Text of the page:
Factors Associated with Delayed Diagnosis of Cervical Cancer in Tikur Anbesa Specialized Hospital, Ethiopia, 2019: Cross-Sectional Study
Authors Zeleke S, Anley M, Kefale D, Wassihun B
Received 27 November 2020
Accepted for publication 9 January 2021
Published 22 January 2021 Volume 2021:13 Pages 579—585
Checked for plagiarism Yes
Review by Single anonymous peer review
Peer reviewer comments 4
Editor who approved publication: Dr Chien-Feng Li
Shegaw Zeleke,1 Mesfine Anley,2 Demewoz Kefale,1 Biresaw Wassihun3
1Department of Nursing, College of Health Sciences, Debre Tabor University, Debre Tabor, Ethiopia; 2Department of Oncology Nursing, Tikur Anbesa Specialized Hospital, Addis Ababa, Ethiopia; 3Department of Midwifery, College of Health Sciences, Arba Minch University, Arba Minch, Ethiopia
Correspondence: Shegaw Zeleke
Department of Nursing, College of Health Sciences, Debre Tabor University, Debre Tabor, Ethiopia
Background: Cervical cancer is a preventable and curable disease if detected early enough. But several numbers of women in Ethiopia strive for treatment when the disease has extended to the last stage. Delay in diagnosis is the main reason for cervical cancer mortality in Ethiopia. The main objective of this study was to assess factors associated with delayed diagnoses of cervical cancer in Tikur Anbesa Specialized Hospital, Ethiopia.
Methods: An institution-based cross-sectional study was conducted. Randomly selected 422 cervical cancer patients were interviewed and their medical records were reviewed. Data were entered using EpiData version 3.1 and analyzed using SPSS version 22. Bivariate and multivariate analyses were conducted to examine the association between independent and outcome variables.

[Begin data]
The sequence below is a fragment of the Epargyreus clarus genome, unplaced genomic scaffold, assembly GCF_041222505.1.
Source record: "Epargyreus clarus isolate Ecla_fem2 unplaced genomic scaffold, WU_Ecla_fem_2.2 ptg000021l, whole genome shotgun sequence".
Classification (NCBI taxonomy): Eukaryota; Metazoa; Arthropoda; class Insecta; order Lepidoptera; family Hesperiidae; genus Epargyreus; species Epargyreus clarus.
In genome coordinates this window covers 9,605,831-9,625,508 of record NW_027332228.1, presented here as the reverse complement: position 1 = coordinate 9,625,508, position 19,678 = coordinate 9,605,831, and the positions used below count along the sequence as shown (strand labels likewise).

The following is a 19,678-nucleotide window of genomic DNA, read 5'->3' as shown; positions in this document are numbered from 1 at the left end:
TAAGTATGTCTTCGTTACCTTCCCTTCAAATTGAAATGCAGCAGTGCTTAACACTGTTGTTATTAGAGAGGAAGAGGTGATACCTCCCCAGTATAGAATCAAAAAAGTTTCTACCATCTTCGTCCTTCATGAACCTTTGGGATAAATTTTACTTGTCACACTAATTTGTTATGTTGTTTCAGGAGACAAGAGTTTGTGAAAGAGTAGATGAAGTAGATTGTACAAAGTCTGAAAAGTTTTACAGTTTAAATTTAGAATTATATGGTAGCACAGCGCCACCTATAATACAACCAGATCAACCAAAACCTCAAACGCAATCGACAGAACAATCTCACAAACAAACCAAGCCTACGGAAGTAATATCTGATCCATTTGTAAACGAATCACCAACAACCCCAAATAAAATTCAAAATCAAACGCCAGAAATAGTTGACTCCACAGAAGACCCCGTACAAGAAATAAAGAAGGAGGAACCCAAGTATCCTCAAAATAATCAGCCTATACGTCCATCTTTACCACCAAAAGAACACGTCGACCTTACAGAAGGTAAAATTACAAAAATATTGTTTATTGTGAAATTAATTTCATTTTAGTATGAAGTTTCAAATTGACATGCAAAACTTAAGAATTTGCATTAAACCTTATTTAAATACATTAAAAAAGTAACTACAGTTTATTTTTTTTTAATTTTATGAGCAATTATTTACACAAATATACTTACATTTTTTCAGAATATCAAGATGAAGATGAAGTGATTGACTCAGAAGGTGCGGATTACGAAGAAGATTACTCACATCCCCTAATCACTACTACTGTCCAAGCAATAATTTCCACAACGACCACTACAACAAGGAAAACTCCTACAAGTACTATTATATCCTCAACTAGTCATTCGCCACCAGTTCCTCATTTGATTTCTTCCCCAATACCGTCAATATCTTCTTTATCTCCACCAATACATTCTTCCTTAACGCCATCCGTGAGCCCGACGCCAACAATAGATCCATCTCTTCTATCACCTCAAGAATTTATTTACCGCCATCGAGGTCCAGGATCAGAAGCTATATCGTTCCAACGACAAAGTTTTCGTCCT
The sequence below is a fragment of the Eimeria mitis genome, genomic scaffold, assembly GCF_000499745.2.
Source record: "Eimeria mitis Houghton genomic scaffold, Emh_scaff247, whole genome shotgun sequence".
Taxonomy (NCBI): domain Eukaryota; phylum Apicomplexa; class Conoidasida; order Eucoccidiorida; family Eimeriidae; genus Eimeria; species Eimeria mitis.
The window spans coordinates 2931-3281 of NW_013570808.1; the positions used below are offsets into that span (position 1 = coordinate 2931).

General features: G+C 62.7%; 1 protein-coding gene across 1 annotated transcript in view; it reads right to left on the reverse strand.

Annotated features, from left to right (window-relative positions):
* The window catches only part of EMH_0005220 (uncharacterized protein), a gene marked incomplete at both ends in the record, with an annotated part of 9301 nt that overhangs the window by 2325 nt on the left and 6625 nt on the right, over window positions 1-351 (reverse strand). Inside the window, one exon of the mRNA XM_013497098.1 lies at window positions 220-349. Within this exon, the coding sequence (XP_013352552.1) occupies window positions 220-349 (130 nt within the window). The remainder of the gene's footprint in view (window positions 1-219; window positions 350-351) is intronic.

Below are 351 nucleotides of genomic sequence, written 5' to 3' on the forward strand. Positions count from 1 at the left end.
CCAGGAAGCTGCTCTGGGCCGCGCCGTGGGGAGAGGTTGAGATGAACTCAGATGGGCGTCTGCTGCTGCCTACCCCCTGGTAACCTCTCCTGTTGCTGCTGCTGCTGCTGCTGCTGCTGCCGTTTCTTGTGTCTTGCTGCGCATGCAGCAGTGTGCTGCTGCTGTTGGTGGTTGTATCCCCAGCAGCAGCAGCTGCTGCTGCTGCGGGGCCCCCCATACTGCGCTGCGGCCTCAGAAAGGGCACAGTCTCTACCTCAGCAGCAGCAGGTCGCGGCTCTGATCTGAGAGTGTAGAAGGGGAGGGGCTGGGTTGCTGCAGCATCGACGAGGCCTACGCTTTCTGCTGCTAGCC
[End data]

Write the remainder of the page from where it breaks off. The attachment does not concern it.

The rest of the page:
Results: A total of 410 women participated in the study with a response rate of 97.1%. The mean age of the women was 50 years (SD ± 11.5). Half of the participants cannot read and write, and 66.3% of participants’ income was < 500 Ethiopian Birr (approximately 14 USD). Around 86.3% of the women had delayed diagnosis of cervical cancer. Women who have < 500 Ethiopian Birr (14 USD) income (adjusted OR=3.79, CI: 1.48, 9.67), have no awareness of cervical cancer disease (adjusted OR=1.33, CI: 1.05, 2.71) and have no awareness about cervical cancer screening (adjusted OR=1.64, CI: 1.16, 4.07) were more likely for delayed diagnosis of cervical cancer.